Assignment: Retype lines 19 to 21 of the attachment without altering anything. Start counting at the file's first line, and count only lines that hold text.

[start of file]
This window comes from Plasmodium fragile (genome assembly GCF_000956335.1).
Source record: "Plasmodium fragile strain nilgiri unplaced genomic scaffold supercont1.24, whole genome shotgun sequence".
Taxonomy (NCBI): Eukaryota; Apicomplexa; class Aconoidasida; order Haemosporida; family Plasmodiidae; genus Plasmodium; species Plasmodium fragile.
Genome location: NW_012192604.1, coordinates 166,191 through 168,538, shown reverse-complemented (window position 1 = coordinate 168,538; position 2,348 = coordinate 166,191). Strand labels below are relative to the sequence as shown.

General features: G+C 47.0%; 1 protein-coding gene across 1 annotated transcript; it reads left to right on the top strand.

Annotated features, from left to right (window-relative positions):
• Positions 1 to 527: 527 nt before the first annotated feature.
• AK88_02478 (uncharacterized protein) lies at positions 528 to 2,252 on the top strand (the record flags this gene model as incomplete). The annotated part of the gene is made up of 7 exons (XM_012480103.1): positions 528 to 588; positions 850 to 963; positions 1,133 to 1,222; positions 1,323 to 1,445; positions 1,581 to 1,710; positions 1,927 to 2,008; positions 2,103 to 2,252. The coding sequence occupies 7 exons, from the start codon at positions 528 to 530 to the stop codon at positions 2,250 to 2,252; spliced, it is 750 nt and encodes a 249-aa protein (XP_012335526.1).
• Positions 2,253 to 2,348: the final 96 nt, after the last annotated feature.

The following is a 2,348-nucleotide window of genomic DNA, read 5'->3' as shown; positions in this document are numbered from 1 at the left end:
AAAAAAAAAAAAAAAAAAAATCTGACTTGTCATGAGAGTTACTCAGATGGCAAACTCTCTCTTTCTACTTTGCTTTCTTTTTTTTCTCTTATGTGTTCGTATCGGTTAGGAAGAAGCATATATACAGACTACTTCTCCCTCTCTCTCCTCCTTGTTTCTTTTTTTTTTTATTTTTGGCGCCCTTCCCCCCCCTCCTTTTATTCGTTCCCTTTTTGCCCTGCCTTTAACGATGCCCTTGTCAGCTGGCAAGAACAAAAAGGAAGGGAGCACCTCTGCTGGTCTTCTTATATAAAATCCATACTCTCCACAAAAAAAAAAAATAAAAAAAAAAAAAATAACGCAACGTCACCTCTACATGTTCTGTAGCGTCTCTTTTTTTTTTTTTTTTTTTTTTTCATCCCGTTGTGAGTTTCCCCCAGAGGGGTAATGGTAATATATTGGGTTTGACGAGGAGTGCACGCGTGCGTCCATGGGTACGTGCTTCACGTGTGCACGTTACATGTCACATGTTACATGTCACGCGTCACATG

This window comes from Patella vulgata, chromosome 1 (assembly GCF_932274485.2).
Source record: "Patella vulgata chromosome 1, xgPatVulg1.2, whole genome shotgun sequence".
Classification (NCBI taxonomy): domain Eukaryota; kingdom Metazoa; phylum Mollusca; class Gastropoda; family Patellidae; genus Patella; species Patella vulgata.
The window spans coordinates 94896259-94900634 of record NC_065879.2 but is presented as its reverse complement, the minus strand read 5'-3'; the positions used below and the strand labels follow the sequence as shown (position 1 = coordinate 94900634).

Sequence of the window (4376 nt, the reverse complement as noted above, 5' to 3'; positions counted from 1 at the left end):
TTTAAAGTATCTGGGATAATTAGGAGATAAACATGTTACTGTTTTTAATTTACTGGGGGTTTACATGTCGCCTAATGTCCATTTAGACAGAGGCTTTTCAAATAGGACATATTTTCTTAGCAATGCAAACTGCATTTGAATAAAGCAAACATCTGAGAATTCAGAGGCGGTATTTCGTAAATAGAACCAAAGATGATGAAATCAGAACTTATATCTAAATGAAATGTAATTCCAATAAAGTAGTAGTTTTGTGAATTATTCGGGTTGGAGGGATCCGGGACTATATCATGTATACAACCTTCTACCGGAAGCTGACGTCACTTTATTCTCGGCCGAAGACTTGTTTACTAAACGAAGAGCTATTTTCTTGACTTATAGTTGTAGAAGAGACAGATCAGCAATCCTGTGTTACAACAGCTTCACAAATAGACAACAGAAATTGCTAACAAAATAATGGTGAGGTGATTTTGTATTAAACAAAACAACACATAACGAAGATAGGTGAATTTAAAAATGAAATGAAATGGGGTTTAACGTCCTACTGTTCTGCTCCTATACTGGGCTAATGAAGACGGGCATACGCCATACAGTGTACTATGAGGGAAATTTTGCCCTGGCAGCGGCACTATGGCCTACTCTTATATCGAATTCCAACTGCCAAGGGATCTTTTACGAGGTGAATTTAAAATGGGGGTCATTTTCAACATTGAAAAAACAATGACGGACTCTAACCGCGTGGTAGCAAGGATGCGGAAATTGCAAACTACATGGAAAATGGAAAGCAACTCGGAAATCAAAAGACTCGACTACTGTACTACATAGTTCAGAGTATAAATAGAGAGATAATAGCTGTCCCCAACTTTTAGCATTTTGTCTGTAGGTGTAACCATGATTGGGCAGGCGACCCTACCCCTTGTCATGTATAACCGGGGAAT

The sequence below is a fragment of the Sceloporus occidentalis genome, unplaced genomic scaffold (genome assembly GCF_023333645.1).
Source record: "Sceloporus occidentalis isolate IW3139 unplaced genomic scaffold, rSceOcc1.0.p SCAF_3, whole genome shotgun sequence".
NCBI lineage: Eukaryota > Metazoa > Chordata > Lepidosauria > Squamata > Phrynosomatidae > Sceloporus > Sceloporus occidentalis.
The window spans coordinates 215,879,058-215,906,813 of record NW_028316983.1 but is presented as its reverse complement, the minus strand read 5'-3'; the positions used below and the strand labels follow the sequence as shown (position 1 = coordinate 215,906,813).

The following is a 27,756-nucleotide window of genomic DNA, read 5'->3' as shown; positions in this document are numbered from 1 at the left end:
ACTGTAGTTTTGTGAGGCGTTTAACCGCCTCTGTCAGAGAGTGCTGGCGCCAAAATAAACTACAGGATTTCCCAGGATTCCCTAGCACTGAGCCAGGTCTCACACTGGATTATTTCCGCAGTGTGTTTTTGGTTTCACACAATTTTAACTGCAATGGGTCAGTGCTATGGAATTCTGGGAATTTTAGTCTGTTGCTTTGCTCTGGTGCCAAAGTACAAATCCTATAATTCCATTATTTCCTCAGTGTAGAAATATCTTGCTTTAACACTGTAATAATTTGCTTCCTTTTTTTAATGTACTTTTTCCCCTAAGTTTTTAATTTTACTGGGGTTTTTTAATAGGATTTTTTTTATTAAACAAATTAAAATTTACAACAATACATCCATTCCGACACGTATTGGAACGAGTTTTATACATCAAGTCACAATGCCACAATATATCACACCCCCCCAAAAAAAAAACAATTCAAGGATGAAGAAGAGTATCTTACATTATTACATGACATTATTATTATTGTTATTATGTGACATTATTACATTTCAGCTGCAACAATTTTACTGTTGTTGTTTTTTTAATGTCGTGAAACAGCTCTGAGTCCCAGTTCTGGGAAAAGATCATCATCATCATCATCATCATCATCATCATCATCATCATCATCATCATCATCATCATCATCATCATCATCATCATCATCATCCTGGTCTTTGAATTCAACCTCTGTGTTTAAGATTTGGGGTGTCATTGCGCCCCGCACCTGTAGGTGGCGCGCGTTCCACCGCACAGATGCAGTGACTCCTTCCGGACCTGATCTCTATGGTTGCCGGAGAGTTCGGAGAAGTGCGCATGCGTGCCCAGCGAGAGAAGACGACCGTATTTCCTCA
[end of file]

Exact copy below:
Source record: "Sceloporus occidentalis isolate IW3139 unplaced genomic scaffold, rSceOcc1.0.p SCAF_3, whole genome shotgun sequence".
NCBI lineage: Eukaryota > Metazoa > Chordata > Lepidosauria > Squamata > Phrynosomatidae > Sceloporus > Sceloporus occidentalis.
The window spans coordinates 215,879,058-215,906,813 of record NW_028316983.1 but is presented as its reverse complement, the minus strand read 5'-3'; the positions used below and the strand labels follow the sequence as shown (position 1 = coordinate 215,906,813).